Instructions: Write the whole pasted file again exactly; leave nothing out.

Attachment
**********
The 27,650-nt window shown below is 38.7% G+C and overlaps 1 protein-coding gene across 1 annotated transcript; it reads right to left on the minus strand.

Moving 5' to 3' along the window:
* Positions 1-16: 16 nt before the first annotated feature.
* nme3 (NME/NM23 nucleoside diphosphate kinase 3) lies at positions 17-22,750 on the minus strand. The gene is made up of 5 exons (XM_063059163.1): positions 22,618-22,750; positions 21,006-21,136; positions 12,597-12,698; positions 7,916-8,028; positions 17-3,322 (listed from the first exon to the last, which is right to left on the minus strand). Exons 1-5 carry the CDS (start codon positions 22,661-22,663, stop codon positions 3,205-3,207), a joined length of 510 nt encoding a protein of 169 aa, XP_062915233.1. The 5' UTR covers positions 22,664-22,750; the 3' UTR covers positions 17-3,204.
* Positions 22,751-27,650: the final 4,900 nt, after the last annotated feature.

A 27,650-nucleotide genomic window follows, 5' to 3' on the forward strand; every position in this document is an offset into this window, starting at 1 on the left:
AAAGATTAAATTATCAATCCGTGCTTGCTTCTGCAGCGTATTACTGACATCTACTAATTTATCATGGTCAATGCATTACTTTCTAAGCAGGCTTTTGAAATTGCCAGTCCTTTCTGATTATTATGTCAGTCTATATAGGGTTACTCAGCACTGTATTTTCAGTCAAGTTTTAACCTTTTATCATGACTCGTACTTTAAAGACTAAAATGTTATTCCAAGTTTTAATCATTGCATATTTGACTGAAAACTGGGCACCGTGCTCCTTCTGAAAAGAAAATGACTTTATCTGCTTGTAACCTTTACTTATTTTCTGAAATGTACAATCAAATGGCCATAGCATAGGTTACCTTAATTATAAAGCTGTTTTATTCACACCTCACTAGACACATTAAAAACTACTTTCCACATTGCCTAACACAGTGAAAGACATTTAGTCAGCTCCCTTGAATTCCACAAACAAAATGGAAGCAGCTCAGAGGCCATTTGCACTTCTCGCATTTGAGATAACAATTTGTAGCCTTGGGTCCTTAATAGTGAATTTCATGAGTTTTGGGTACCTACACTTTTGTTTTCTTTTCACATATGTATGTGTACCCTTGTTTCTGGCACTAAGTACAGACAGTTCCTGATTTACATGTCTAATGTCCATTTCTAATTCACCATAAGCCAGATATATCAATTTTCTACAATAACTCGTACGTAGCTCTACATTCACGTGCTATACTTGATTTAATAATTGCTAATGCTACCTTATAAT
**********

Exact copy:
The 27,650-nt window shown below is 38.7% G+C and overlaps 1 protein-coding gene across 1 annotated transcript; it reads right to left on the minus strand.

Moving 5' to 3' along the window:
* Positions 1-16: 16 nt before the first annotated feature.
* nme3 (NME/NM23 nucleoside diphosphate kinase 3) lies at positions 17-22,750 on the minus strand. The gene is made up of 5 exons (XM_063059163.1): positions 22,618-22,750; positions 21,006-21,136; positions 12,597-12,698; positions 7,916-8,028; positions 17-3,322 (listed from the first exon to the last, which is right to left on the minus strand). Exons 1-5 carry the CDS (start codon positions 22,661-22,663, stop codon positions 3,205-3,207), a joined length of 510 nt encoding a protein of 169 aa, XP_062915233.1. The 5' UTR covers positions 22,664-22,750; the 3' UTR covers positions 17-3,204.
* Positions 22,751-27,650: the final 4,900 nt, after the last annotated feature.

A 27,650-nucleotide genomic window follows, 5' to 3' on the forward strand; every position in this document is an offset into this window, starting at 1 on the left:
AAAGATTAAATTATCAATCCGTGCTTGCTTCTGCAGCGTATTACTGACATCTACTAATTTATCATGGTCAATGCATTACTTTCTAAGCAGGCTTTTGAAATTGCCAGTCCTTTCTGATTATTATGTCAGTCTATATAGGGTTACTCAGCACTGTATTTTCAGTCAAGTTTTAACCTTTTATCATGACTCGTACTTTAAAGACTAAAATGTTATTCCAAGTTTTAATCATTGCATATTTGACTGAAAACTGGGCACCGTGCTCCTTCTGAAAAGAAAATGACTTTATCTGCTTGTAACCTTTACTTATTTTCTGAAATGTACAATCAAATGGCCATAGCATAGGTTACCTTAATTATAAAGCTGTTTTATTCACACCTCACTAGACACATTAAAAACTACTTTCCACATTGCCTAACACAGTGAAAGACATTTAGTCAGCTCCCTTGAATTCCACAAACAAAATGGAAGCAGCTCAGAGGCCATTTGCACTTCTCGCATTTGAGATAACAATTTGTAGCCTTGGGTCCTTAATAGTGAATTTCATGAGTTTTGGGTACCTACACTTTTGTTTTCTTTTCACATATGTATGTGTACCCTTGTTTCTGGCACTAAGTACAGACAGTTCCTGATTTACATGTCTAATGTCCATTTCTAATTCACCATAAGCCAGATATATCAATTTTCTACAATAACTCGTACGTAGCTCTACATTCACGTGCTATACTTGATTTAATAATTGCTAATGCTACCTTATAAT